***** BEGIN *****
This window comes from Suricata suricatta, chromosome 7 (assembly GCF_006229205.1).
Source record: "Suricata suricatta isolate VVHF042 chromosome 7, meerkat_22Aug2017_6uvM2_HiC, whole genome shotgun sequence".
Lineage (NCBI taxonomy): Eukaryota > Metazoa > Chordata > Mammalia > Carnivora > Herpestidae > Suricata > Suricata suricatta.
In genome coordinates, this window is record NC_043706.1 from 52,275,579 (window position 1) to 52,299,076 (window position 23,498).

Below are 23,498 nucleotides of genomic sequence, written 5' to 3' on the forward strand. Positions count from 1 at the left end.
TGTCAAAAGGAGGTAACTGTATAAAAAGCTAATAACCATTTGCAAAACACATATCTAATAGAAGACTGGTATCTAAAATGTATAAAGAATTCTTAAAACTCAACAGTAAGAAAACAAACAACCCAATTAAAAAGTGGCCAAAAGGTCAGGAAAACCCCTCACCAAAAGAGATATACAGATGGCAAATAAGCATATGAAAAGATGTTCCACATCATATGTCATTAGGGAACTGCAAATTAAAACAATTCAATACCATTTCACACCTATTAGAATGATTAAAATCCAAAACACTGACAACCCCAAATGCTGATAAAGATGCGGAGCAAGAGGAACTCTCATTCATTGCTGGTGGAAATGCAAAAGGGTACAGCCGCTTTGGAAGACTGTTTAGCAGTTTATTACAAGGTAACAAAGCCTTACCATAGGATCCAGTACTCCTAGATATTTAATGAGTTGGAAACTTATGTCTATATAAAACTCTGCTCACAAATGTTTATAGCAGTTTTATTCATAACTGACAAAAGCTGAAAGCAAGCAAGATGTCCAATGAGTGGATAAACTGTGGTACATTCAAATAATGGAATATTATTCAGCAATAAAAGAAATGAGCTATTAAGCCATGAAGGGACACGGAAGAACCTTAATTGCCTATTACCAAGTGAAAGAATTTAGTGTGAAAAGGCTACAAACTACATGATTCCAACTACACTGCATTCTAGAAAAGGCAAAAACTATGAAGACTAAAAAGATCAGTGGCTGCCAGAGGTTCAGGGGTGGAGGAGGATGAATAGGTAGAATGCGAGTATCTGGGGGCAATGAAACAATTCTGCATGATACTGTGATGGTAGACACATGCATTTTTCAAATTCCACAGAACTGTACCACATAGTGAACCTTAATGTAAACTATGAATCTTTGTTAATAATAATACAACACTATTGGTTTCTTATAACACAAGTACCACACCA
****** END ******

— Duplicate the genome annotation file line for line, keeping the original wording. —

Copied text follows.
This window comes from Suricata suricatta, chromosome 7 (assembly GCF_006229205.1).
Source record: "Suricata suricatta isolate VVHF042 chromosome 7, meerkat_22Aug2017_6uvM2_HiC, whole genome shotgun sequence".
Lineage (NCBI taxonomy): Eukaryota > Metazoa > Chordata > Mammalia > Carnivora > Herpestidae > Suricata > Suricata suricatta.
In genome coordinates, this window is record NC_043706.1 from 52,275,579 (window position 1) to 52,299,076 (window position 23,498).

Below are 23,498 nucleotides of genomic sequence, written 5' to 3' on the forward strand. Positions count from 1 at the left end.
TGTCAAAAGGAGGTAACTGTATAAAAAGCTAATAACCATTTGCAAAACACATATCTAATAGAAGACTGGTATCTAAAATGTATAAAGAATTCTTAAAACTCAACAGTAAGAAAACAAACAACCCAATTAAAAAGTGGCCAAAAGGTCAGGAAAACCCCTCACCAAAAGAGATATACAGATGGCAAATAAGCATATGAAAAGATGTTCCACATCATATGTCATTAGGGAACTGCAAATTAAAACAATTCAATACCATTTCACACCTATTAGAATGATTAAAATCCAAAACACTGACAACCCCAAATGCTGATAAAGATGCGGAGCAAGAGGAACTCTCATTCATTGCTGGTGGAAATGCAAAAGGGTACAGCCGCTTTGGAAGACTGTTTAGCAGTTTATTACAAGGTAACAAAGCCTTACCATAGGATCCAGTACTCCTAGATATTTAATGAGTTGGAAACTTATGTCTATATAAAACTCTGCTCACAAATGTTTATAGCAGTTTTATTCATAACTGACAAAAGCTGAAAGCAAGCAAGATGTCCAATGAGTGGATAAACTGTGGTACATTCAAATAATGGAATATTATTCAGCAATAAAAGAAATGAGCTATTAAGCCATGAAGGGACACGGAAGAACCTTAATTGCCTATTACCAAGTGAAAGAATTTAGTGTGAAAAGGCTACAAACTACATGATTCCAACTACACTGCATTCTAGAAAAGGCAAAAACTATGAAGACTAAAAAGATCAGTGGCTGCCAGAGGTTCAGGGGTGGAGGAGGATGAATAGGTAGAATGCGAGTATCTGGGGGCAATGAAACAATTCTGCATGATACTGTGATGGTAGACACATGCATTTTTCAAATTCCACAGAACTGTACCACATAGTGAACCTTAATGTAAACTATGAATCTTTGTTAATAATAATACAACACTATTGGTTTCTTATAACACAAGTACCACACCA